There's more to PL/SQL programs than packages, but most of our code will live in packages. The PL/SQL Reference offers the following benefits of organising our code into packages:
Modularity - we encapsulate logically related components into an easy to understand structure.
Easier Application Design - we can start with the interface in the package specification and code the implementation later.
Hidden Implementation Details - the package body is private so we can prevent application users having direct access to certain functionality.
Added Functionality - we can share the state of Package public variables and cursors for the life of a session.
Better Performance - Oracle Database loads the whole package into memory the first time you invoke a package subprogram, which makes subsequent invocations of any other subprogram quicker. Also packages prevent cascading dependencies and unnecessary recompilation.
Grants - we can grant permission on a single package instead of a whole bunch of objects.
However, we can only realise these benefits if the packaged components belong together: in other words, if our package is cohesive.
The ever reliable Wikipedia defines cohesion like this: "the degree to which the elements of a module belong together"; in other words how it's a measure of the strength of the relationship between components. It's common to think of cohesion as a binary state - either a package is cohesive or it isn't - but actually it's a spectrum. (Perhaps computer science should use "cohesiveness" which is more expressi but cohesion it is.)
CohesionCohesion owes its origin as a Comp Sci term to Stevens, Myers, and Constantine. Back in the Seventies they used the terms "module" and "processing elements", but we're discussing PL/SQL so let's use Package and Procedure instead. They defined seven levels of cohesion, with each level being better - more usefully cohesive - than its predecessor.
CoincidentalThe package comprises an arbitrary selection of procedures and functions which are not related in any way. This obviously seems like a daft thing to do, but most packages with "Utility" in their name fall into this category.
LogicalThe package contains procedures which all belong to the same logical class of functions. For instance, we might have a package to collect all the procedures which act as endpoints for REST Data Services.
TemporalThe package consists of procedures which are executed at the same system event. So we might have a package of procedures executed when a user logs on - authentication, auditing, session initialisation - and similar package for tidying up when the user logs off. Other than the triggering event the packaged functions are unrelated to each other.
ProceduralThe package consists of procedures which are executed as part of the same business event. For instance, in an auction application there are a set of actions to follow whenever a bid is made: compare to asking price, evaluate against existing maximum bid, update lot's status, update bidder's history, send an email to the bidder, send an email to the user who's been outbid, etc.
CommunicationalThe package contains procedures which share common inputs or outputs. For example a payroll package may have procedures to calculate base salary, overtime, sick pay, commission, bonuses and produce the overall remuneration for an employee.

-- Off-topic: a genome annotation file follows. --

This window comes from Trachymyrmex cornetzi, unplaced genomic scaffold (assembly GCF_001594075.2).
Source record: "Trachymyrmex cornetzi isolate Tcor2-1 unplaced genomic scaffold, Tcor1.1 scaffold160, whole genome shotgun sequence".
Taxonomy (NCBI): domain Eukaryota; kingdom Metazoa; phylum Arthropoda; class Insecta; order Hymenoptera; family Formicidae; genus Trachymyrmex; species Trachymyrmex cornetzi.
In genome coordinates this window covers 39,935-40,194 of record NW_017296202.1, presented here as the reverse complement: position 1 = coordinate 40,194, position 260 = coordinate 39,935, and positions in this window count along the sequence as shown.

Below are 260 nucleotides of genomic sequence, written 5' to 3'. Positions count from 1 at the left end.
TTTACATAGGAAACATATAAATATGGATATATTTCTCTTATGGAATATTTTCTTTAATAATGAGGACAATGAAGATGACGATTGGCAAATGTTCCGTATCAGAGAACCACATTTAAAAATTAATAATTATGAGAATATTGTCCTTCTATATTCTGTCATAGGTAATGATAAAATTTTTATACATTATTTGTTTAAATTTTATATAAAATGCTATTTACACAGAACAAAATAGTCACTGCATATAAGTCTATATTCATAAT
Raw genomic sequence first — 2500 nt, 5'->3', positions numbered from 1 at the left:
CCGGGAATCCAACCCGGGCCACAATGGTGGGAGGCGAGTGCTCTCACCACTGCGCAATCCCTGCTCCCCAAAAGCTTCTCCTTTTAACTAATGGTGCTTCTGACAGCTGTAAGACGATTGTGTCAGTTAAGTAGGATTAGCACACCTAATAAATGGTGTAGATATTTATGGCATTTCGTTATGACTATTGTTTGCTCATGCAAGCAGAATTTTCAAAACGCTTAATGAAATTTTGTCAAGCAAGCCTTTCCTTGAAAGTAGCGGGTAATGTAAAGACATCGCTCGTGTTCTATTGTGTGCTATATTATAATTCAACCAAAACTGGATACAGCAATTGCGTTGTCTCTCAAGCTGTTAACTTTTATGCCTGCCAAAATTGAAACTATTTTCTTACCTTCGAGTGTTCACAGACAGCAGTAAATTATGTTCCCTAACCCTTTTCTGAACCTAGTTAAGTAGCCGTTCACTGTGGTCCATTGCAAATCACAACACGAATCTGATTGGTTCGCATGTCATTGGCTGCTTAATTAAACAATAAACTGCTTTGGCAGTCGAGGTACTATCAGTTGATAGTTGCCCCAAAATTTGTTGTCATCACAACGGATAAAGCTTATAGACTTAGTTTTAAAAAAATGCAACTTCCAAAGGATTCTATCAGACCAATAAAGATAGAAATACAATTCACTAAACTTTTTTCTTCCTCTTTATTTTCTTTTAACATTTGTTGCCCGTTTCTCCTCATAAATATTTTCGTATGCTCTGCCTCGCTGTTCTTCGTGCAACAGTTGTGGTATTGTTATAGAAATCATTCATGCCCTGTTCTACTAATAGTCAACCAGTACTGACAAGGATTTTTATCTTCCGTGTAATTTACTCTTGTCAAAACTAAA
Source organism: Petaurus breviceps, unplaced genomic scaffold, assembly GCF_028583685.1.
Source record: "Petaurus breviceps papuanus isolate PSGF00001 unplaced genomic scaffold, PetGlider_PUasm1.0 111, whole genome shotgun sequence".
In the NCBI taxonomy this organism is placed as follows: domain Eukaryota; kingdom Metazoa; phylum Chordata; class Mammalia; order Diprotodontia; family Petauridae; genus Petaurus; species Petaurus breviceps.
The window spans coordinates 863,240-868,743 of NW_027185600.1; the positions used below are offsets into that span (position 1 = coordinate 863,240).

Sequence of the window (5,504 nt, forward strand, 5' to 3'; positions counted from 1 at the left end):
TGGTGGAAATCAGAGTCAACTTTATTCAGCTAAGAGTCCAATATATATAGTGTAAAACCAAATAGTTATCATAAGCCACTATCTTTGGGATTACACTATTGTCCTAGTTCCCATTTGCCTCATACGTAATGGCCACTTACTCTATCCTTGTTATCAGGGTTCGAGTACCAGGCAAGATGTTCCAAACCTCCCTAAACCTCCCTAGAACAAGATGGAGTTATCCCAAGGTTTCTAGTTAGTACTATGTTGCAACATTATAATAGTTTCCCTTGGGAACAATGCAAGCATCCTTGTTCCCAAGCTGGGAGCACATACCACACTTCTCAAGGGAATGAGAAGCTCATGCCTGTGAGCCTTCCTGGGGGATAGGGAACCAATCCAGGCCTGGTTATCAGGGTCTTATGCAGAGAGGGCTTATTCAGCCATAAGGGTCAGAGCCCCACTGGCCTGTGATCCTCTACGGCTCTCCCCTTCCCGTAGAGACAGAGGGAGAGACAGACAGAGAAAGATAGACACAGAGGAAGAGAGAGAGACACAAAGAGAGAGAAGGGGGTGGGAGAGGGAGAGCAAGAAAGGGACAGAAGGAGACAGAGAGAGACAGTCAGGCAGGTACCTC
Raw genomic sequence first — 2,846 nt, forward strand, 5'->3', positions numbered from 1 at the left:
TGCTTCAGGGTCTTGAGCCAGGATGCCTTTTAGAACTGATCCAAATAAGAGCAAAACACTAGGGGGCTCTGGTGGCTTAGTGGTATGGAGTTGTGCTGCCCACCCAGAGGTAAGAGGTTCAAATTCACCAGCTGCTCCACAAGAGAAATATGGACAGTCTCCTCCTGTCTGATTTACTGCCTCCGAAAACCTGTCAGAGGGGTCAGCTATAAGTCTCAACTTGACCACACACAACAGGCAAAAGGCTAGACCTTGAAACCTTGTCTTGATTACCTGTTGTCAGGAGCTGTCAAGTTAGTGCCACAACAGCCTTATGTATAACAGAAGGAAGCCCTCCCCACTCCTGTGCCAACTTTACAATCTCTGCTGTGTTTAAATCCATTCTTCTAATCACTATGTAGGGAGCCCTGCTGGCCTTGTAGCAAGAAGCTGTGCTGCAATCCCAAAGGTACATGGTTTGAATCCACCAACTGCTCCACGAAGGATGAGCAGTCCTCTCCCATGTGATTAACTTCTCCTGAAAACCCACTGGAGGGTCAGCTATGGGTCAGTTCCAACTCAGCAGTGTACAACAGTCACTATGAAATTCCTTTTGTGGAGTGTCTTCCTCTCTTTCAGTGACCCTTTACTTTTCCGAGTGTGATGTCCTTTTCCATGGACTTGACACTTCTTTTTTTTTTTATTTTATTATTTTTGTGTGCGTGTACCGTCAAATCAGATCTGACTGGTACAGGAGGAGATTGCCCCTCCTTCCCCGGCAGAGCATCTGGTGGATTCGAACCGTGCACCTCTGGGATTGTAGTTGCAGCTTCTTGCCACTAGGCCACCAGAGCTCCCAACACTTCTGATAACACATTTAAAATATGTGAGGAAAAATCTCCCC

SequentialThe package comprises procedures which are executed as a chain, so that the output of one procedure becomes the input for another procedure. A classic example of this is an ETL package with procedures for loading data into a staging area, validating and transforming the data, and then loading records into the target table(s).
FunctionalThe package comprises procedures which are focused on a single task. Not only are all the procedures strongly related to each other but they are fitted to user roles too. So procedures for power users are in a separate package from procedures for normal users. The Oracle built-in packages for Advanced Queuing are a good model of Functional cohesion.
How cohesive is cohesive enough?The grades of cohesion, with Coincidental as the worst and Functional as the best, are guidelines. Not every package needs to have Functional cohesion. In a software architecture we will have modules at different levels. The higher modules will tend to be composed of calls to lower level modules. The low level modules are the concrete implementations and they should aspire to Sequential or Functional cohesion.
The higher level modules can be organised to other levels. For instance we might want to build packages around user roles - Sales, Production, HR, IT - because Procedural cohesion makes it easier for the UI teams to develop screens, especially if they need to skin them for various different technologies (desktop, web, mobile). Likewise we wouldn't want to have Temporally cohesive packages with concrete code for managing user logon or logoff. But there is a value in organising a package which bundles up all the low level calls into a single abstract call for use in schema level AFTER LOGON triggers.
Cohesion is not an easily evaluated condition. We need cohesion with a purpose, a reason to stick those procedures together. It's not enough to say "this package is cohesive". We must take into consideration how cohesive the package needs to be: how will it be used? what is its relationships with the other packages?
Applying design principles such as Single Responsibility, Common Reuse, Common Closure and Interface Segregation can help us to build cohesive packages. Getting the balance right requires an understanding of the purpose of the package and its place within the overall software architecture.